Future of Microcontent

MIT/Stanford Venture Lab (VLAB) presented a panel discussion on The Future of Microconetent and Mobile Device Applicaiton at Stanford Graduate School of Business. David Arfin, CEO of Gloolabs gave the presentation on microcontent and mobile device applicaitons. Here are a few interesting points:

  • 2 billion mobile subscribers worldwide in 2005
  • 600 handsets are sold every year, and 2/3 of them are camera phones.
  • 20 million digital cameras
  • 7.7 billion digital impages were printed
  • 82 billion SMS were sent in 2004
  • 50 million MP3 players

So, what are the implications of these numbers? I guess some people smell the money, others see this as a new opportunity. Entrepreneurial spirit never dies! But what is the microcontent anyhow? Here are some characteristcs:

  • user-centered
  • bi-directional
  • often in small clips
  • come from many sources
  • leverage existing networks

Examples are: short articles, micro games, Podcasts, QuickCast, screen-savers, micro-ads, SMS, MMS or LBS, music ringtones, photos, etc. There will be professional and personal applications.

The Panelists also said there will be “tornado” since big guys like Microsoft, Apple, HP, Nokia, Yahoo!, AOL, Google are already entereing the scene.

Connect the Unconnected

An innitative kicked off by the GSM Association in an effort to develop “ultra-low cost” mobile handsets for the developing countries. The handset is priced at $30 to $40 to make it affordable for the poor. Motorola has launched the first such phone built on its new C114 platform for durability and long talk time. Motorola will ship 6 millions of this handsets in the second quarter of 2005. It’s estimated that potential market for this segment is about 100 million per year.

I think this is a great first step to connect a world of unconnected. Although some 80 percent of the world’s population has wireless coverage, only 25 percent can afford to use mobile services. It will have a significant impact in my project as mult-nationals enter the emerging markets. It’s exciting!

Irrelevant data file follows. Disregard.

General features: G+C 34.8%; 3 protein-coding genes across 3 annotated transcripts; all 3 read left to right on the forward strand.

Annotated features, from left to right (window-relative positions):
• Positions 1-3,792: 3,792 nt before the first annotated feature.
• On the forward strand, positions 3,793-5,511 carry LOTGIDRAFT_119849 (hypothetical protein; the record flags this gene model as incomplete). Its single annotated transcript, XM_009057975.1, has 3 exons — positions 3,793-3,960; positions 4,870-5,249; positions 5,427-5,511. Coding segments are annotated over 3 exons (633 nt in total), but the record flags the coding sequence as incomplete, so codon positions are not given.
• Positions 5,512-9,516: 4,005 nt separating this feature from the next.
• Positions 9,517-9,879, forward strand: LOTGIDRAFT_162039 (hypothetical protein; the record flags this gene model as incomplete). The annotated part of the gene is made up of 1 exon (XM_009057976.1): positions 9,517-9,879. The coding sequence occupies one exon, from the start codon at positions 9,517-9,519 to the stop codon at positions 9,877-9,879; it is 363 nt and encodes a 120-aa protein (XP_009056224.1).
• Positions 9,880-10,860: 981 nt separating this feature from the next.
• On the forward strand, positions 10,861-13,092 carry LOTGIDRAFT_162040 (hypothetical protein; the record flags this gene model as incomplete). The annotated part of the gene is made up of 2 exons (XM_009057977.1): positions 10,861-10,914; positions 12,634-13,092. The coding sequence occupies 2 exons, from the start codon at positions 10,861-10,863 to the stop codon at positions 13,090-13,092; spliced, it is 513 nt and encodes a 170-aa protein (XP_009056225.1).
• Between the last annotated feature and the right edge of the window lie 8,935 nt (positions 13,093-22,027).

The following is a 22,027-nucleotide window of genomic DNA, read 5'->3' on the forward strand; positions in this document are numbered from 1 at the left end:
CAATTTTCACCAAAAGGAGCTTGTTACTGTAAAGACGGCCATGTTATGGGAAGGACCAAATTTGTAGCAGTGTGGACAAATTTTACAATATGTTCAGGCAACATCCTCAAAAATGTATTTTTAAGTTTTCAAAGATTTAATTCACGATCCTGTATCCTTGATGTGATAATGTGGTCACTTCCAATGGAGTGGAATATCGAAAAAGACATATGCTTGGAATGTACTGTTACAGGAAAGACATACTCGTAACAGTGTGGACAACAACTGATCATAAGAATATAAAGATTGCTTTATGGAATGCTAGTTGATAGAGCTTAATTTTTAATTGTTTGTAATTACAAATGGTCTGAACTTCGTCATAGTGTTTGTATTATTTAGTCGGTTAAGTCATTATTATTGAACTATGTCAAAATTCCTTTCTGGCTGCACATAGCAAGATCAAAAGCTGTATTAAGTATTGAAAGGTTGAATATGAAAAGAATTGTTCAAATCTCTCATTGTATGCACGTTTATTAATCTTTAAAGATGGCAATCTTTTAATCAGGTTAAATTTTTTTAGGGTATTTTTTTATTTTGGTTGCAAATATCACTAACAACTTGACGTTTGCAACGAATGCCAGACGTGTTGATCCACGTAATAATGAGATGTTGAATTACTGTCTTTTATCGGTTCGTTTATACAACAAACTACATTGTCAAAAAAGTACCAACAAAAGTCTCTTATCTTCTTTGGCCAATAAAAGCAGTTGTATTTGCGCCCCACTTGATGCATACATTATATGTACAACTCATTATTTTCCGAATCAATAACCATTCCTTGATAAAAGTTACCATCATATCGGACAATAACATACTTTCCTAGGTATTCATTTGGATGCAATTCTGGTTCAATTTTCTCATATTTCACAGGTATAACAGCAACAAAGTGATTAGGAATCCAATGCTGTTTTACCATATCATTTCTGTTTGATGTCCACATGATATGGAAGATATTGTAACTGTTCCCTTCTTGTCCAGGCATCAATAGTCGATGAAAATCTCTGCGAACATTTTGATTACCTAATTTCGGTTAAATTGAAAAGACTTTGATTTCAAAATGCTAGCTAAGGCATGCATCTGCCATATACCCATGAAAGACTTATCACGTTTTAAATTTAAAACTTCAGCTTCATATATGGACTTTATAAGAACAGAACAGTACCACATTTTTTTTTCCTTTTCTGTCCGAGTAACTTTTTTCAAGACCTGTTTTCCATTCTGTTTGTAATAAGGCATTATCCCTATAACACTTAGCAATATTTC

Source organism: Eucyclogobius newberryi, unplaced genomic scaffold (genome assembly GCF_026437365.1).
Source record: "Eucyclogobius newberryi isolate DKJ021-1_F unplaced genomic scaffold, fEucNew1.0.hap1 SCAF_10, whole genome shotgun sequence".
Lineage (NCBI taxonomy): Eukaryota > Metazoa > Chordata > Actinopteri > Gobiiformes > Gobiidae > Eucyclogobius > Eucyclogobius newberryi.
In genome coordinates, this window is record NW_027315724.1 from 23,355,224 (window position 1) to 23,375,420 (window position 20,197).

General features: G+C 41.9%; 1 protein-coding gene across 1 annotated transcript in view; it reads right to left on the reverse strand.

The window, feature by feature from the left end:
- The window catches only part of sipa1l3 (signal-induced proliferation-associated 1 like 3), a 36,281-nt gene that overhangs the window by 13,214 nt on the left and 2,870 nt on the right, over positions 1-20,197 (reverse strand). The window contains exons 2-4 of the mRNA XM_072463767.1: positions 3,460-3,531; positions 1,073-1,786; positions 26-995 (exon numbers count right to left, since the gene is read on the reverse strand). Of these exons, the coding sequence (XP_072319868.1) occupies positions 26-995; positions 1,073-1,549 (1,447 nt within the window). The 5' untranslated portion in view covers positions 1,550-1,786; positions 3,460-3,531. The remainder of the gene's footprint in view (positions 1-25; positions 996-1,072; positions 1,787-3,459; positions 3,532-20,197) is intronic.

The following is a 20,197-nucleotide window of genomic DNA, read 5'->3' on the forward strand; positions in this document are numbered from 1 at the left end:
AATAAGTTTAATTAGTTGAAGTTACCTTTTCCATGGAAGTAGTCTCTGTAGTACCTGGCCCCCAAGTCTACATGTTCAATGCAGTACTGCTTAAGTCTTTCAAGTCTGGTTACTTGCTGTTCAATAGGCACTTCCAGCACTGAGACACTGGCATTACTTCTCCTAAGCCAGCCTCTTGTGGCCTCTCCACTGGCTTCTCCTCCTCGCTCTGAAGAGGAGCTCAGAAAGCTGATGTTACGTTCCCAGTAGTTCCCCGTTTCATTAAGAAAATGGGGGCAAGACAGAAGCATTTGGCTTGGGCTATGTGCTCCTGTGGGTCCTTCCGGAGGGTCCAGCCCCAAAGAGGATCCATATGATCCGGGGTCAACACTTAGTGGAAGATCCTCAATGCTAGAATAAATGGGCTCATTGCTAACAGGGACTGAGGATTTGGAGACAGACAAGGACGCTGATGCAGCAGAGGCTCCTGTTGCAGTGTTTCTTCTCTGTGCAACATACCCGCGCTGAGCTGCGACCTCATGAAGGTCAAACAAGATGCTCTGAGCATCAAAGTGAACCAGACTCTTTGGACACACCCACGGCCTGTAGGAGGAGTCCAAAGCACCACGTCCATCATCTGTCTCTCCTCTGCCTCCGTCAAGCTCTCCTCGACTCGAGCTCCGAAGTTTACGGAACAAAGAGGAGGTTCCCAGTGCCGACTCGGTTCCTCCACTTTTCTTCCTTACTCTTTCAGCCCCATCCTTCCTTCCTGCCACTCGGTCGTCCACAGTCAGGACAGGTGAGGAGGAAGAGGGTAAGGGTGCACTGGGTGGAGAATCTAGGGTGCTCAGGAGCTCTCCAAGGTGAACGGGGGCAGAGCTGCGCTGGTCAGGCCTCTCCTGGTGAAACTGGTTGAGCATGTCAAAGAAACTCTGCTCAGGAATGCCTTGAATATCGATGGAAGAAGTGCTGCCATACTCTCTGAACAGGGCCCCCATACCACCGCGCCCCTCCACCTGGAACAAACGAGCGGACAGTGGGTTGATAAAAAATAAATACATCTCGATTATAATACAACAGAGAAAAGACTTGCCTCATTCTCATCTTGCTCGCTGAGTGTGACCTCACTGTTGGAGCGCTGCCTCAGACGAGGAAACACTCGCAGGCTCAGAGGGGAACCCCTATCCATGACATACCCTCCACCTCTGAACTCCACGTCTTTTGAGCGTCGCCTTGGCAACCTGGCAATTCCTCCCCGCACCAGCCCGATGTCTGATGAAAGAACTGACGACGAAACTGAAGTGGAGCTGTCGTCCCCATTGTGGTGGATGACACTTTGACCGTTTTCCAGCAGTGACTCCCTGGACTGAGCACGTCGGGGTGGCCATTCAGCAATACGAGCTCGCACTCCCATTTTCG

Entrepreneurship Conference

I was very excited to attend Stanford GSB 2005 Conferenece on Entrpreneurship. I heard about this conference only a few days ago. Luckily, I was still able to register.

The Morning Keynote

The morning keynote speaker Jeff Bezos told his story of starting Amazon.com. I was little late so I sit in the meeting room to watch the live video of the talk. He talked about choosing a name for the company, competition, media publicity, strategies, etc. It appears to me that most successful entrepreneurs are great speakers. Or, at least, they are all becoming great speakers.

Forming and Managing a Board of Directors

There are many interesting sessions. I was torn between Forming and Managing a Board of Directors and How the CEO Affects Firm Culture. Finally, I went to Forming and Managing a Board of Directors. The following people are on the panel:

Todd Masonis of Plaxo, Heidi Roizen of Mobius Venture Capital, Carol Sands of Angels’ Forum, and Jim Watson, of CMEA Ventures. Travis Nelson was the moderator. They gave very good suggestions for selecting a board of directors:

  • Size of board of directors should be relevant to the company’s. Normally between 3-5 people, with ideal size of 5 people.
  • Never have more than 3 VCs on the board
  • Outside directors are crucial because they bring in outside eperspectives